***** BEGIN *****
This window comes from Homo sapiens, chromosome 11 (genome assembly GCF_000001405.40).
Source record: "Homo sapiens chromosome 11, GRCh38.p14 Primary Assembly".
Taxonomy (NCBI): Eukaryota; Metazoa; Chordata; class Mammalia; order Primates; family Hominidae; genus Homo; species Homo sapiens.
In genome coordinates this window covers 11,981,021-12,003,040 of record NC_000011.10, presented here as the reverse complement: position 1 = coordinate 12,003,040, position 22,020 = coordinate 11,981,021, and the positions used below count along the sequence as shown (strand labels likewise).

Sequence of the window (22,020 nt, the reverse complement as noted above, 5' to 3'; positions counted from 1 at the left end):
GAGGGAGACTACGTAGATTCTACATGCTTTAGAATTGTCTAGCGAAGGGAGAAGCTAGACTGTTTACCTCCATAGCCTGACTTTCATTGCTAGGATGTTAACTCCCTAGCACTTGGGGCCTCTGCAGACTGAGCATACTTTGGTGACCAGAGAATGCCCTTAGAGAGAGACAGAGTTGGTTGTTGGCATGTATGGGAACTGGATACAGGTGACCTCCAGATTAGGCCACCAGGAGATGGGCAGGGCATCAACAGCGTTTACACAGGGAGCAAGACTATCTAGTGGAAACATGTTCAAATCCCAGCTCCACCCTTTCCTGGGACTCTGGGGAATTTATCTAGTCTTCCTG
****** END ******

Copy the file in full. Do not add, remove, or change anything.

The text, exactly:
This window comes from Homo sapiens, chromosome 11 (genome assembly GCF_000001405.40).
Source record: "Homo sapiens chromosome 11, GRCh38.p14 Primary Assembly".
Taxonomy (NCBI): Eukaryota; Metazoa; Chordata; class Mammalia; order Primates; family Hominidae; genus Homo; species Homo sapiens.
In genome coordinates this window covers 11,981,021-12,003,040 of record NC_000011.10, presented here as the reverse complement: position 1 = coordinate 12,003,040, position 22,020 = coordinate 11,981,021, and the positions used below count along the sequence as shown (strand labels likewise).

Sequence of the window (22,020 nt, the reverse complement as noted above, 5' to 3'; positions counted from 1 at the left end):
GAGGGAGACTACGTAGATTCTACATGCTTTAGAATTGTCTAGCGAAGGGAGAAGCTAGACTGTTTACCTCCATAGCCTGACTTTCATTGCTAGGATGTTAACTCCCTAGCACTTGGGGCCTCTGCAGACTGAGCATACTTTGGTGACCAGAGAATGCCCTTAGAGAGAGACAGAGTTGGTTGTTGGCATGTATGGGAACTGGATACAGGTGACCTCCAGATTAGGCCACCAGGAGATGGGCAGGGCATCAACAGCGTTTACACAGGGAGCAAGACTATCTAGTGGAAACATGTTCAAATCCCAGCTCCACCCTTTCCTGGGACTCTGGGGAATTTATCTAGTCTTCCTG